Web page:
Scientists say while these methods may overcome some of the technical and cost barriers associated with PCR and do provide amplification of target sequences equal to PCR, they may require complex protocols, the use of multiple enzymes and/or special reagents and, in particular, either a high-temperature denaturation step or an enzyme-based method for promoting nicking and strand displacement.
But according to Douglas Scientific (manufacturer of the Array Tape platform) and its partner, EnviroLogix (which provides its proprietary DNAble novel DNA amplification chemistry), combining these technologies into an automated solution in one platform could represent a new paradigm in real-time nucleic acid analysis.
DNAble, EnviroLogix says, is a very rapid, highly specific isothermal nucleic acid amplification technology that can amplify both RNA and DNA targets with single-base resolution a billion-fold in 5–15 minutes at a single and constant temperature. It features EnviroLogix’ DNAble v2.0 chemistry, which reportedly produces highly specific, rapid, multiplexed, quantitative results rivaling qPCR. Unlike qPCR, which requires purified DNA, the company says DNAble can amplify a target sequence from a crude sample preparation and do so with minimal equipment.
DNAble works by using a nicking enzyme and a strand-displacing polymerase to generate small pieces of DNA that feed a DNA extension reaction; it consists of alternating cycles of nicking and extension processes, leading to exponential amplification. This is much faster, the company says, than the time-consuming thermal cycling that relies on costly equipment. But in contrast to other isothermal methods that rely on DNA strand nicking and displacement synthesis, DNAble chemistry v2.0 has eliminated off-target amplification of nonspecific products.
Further, the company said, DNAble shows little inhibitory effects from a crude extraction or exogenous DNA. As a result, DNAble can reportedly allow for highly sensitive detection with minimal to no sample preparation. The company says its data confirms the high specificity of the assay with no cross-reactivity to closely related bacteria or synthetic mismatch targets.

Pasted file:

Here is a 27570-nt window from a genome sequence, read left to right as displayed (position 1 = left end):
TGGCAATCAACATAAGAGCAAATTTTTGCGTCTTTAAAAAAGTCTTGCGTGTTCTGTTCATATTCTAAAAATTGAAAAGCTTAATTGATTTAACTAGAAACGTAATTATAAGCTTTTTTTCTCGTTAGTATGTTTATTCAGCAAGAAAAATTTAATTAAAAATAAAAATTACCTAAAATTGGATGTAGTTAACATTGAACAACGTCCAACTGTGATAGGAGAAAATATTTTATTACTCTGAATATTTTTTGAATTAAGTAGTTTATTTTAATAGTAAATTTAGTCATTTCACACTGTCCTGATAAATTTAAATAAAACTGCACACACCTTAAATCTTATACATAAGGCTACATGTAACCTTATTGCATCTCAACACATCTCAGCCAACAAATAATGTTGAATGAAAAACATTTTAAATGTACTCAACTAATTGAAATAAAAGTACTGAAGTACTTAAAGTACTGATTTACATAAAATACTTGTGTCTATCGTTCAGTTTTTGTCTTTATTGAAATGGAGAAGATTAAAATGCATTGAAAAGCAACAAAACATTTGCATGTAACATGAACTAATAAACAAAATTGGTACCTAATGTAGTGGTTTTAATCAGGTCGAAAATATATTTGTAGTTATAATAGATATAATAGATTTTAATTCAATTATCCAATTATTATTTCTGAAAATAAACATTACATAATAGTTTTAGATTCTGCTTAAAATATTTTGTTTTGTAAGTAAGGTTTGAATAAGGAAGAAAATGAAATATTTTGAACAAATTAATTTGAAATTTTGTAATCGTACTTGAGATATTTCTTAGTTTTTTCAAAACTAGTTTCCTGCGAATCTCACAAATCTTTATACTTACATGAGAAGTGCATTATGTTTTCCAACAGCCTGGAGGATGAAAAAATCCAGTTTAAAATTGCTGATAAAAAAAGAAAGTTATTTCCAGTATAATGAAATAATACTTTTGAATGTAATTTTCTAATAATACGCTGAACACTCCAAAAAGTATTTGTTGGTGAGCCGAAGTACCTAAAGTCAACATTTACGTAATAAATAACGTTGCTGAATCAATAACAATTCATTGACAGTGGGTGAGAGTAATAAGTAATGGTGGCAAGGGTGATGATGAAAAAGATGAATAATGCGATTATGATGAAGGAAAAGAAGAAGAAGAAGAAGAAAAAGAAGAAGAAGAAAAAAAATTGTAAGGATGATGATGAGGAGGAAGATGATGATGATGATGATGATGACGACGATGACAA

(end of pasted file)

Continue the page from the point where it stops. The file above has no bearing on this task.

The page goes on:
Lars Erik Peters, Envirologix’ director of product development for molecular diagnostics, told GEN, “Isothermal methods are prone to amplify huge haystacks of nonspecific byproducts but finding the needles of specific product has been difficult. You do not have the high temperature control that you have with PCR to control specificity.” He explained that EnviroLogix “set out to make isothermal technology into a process that is directly comparable to PCR regarding assay design and simplicity of use. This was a real technology endeavor because it not only required optimization of chemistry, but also development of assay design software and instrumentation.”
He further explained that the “background noise in isothermal was extraordinary. But now we have solved the background generation problem and have data that looks like PCR data.”
And Douglas Scientific’s president and COO Dan Malmstrom said, “When we delivered Array Tape for PCR we increased throughput by 10X, reduced reagent costs up to 80–90%, and offered an automated solution that saved laboratories huge amounts of money. We are taking it to the next level—this is a game changer.”
Both companies say that primary targets for their platform are the agbio and plant genomics markets, where they say they already have a good footprint. “This is only possible,” they said, “because in contrast to PCR the technology works with crude extracts, and DNA preparation for PCR has often been more expensive than the PCR reactions themselves.”
Whether this technology produces the anticipated revolution in DNA amplification and extends its applicability remains to be seen.
Patricia Fitzpatrick Dimond, Ph.D. (firstname.lastname@example.org), is technical editor at Genetic Engineering & Biotechnology News.